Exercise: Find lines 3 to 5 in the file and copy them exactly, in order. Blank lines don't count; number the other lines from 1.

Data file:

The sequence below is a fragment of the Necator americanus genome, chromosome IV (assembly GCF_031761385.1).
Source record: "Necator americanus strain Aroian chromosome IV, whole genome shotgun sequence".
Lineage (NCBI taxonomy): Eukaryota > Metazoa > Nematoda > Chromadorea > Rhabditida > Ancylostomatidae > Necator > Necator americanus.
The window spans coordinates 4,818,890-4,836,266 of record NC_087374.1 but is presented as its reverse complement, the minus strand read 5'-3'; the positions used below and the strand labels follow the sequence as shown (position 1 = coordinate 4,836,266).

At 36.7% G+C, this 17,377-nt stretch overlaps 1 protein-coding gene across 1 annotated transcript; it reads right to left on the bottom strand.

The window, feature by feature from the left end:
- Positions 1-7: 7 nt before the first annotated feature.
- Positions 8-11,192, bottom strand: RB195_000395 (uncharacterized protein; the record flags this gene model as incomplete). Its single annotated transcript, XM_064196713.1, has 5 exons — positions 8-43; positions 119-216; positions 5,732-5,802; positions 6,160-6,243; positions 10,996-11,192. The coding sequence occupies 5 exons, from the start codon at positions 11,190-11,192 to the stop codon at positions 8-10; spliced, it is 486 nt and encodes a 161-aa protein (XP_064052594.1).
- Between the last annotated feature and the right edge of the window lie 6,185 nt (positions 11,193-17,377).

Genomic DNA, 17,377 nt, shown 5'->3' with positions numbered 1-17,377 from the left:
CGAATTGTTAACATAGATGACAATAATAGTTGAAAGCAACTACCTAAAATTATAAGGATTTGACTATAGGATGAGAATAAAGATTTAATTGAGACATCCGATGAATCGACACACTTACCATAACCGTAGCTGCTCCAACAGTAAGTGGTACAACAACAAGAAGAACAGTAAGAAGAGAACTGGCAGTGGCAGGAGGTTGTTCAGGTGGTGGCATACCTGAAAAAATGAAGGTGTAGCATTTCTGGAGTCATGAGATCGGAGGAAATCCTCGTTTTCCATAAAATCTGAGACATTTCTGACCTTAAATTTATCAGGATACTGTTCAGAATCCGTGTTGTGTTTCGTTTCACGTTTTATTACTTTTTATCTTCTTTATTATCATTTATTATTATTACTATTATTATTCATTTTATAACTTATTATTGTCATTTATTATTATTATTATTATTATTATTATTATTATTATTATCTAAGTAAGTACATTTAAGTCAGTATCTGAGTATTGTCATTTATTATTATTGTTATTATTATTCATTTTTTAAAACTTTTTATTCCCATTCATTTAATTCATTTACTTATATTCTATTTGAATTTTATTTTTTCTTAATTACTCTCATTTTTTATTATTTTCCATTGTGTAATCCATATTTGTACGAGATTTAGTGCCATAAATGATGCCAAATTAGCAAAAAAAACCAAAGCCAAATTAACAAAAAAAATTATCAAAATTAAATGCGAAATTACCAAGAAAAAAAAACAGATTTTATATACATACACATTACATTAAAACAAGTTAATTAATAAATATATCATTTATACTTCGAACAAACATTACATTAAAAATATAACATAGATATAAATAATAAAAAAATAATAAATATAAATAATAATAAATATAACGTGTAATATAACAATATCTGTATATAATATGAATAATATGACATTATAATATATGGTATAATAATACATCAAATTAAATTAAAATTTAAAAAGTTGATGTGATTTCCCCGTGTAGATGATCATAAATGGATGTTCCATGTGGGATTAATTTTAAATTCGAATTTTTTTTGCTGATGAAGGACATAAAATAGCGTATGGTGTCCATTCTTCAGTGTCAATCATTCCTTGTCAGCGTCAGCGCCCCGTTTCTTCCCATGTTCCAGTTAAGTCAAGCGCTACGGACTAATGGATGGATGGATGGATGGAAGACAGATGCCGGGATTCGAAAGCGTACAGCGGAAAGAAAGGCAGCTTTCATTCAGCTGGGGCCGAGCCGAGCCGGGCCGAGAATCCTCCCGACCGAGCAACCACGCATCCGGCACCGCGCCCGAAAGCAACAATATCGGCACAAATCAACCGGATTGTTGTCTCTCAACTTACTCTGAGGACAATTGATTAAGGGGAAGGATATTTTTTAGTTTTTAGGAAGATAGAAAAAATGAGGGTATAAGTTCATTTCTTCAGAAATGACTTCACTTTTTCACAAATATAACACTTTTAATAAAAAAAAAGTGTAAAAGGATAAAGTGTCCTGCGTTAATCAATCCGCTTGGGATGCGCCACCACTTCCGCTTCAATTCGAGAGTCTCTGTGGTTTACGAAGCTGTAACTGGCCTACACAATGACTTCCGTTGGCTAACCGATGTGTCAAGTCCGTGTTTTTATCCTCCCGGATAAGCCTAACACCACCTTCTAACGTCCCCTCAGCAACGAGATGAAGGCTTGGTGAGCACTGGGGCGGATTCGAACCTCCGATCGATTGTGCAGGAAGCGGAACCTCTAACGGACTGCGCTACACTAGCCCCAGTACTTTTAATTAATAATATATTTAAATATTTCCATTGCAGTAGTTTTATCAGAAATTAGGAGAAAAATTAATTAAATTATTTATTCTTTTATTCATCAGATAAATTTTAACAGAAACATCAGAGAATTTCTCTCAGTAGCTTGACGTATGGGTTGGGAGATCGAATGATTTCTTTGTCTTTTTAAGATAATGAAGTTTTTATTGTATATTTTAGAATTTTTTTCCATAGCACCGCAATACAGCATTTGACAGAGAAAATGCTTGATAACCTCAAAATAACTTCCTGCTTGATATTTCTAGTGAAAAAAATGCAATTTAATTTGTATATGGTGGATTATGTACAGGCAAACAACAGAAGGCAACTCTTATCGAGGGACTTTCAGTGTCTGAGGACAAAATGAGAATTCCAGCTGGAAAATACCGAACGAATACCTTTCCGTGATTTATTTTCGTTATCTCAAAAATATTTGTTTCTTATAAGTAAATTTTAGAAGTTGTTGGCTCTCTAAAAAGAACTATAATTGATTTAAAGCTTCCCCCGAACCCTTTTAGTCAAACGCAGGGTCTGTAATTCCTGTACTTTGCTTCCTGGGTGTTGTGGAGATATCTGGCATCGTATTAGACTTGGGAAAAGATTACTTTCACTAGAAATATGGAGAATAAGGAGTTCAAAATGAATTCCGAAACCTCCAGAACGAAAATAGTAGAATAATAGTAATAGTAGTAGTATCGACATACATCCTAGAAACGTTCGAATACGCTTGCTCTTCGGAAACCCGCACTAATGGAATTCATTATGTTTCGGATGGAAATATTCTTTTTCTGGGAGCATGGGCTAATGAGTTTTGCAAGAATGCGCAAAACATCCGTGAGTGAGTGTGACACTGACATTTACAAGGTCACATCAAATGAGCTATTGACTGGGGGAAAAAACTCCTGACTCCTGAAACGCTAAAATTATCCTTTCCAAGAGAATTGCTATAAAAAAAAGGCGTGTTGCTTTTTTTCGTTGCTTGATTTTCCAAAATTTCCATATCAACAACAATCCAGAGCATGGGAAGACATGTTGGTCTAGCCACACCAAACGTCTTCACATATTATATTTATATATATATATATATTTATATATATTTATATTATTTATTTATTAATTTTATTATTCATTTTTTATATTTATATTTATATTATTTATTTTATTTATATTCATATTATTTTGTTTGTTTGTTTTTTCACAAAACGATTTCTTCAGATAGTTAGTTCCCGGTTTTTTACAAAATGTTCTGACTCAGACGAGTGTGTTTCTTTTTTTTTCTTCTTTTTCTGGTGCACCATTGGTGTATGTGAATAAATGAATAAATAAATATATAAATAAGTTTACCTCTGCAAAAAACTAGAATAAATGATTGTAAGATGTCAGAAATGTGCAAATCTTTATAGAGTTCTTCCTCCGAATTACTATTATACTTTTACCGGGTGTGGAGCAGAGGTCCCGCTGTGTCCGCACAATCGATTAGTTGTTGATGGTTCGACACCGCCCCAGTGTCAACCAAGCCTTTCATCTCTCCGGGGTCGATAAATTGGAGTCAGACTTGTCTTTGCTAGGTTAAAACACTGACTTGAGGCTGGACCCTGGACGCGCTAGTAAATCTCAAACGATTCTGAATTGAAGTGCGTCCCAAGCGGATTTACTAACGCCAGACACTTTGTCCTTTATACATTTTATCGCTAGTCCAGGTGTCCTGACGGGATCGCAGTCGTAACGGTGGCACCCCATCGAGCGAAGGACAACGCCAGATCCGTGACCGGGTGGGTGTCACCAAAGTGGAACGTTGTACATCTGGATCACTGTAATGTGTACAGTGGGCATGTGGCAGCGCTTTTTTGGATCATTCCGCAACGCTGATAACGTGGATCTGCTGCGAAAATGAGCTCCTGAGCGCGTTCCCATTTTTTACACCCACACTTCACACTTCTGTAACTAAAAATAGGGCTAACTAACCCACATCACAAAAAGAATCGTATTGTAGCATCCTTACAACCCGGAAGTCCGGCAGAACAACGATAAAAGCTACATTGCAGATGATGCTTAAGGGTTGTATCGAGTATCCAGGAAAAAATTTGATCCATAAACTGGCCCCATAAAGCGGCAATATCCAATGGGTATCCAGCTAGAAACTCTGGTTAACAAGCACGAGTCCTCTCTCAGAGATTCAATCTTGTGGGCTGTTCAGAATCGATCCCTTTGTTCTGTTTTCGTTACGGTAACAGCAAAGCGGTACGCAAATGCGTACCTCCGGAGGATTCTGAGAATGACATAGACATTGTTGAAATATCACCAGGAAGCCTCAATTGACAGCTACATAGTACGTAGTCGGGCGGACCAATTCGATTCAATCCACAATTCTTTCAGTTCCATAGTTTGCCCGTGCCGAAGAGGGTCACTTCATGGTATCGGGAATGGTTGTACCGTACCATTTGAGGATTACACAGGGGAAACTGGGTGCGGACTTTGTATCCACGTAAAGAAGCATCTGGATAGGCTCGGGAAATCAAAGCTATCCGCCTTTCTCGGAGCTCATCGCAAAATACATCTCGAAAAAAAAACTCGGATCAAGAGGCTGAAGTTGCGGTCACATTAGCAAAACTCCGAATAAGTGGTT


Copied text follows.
Lineage (NCBI taxonomy): Eukaryota > Metazoa > Nematoda > Chromadorea > Rhabditida > Ancylostomatidae > Necator > Necator americanus.
The window spans coordinates 4,818,890-4,836,266 of record NC_087374.1 but is presented as its reverse complement, the minus strand read 5'-3'; the positions used below and the strand labels follow the sequence as shown (position 1 = coordinate 4,836,266).

At 36.7% G+C, this 17,377-nt stretch overlaps 1 protein-coding gene across 1 annotated transcript; it reads right to left on the bottom strand.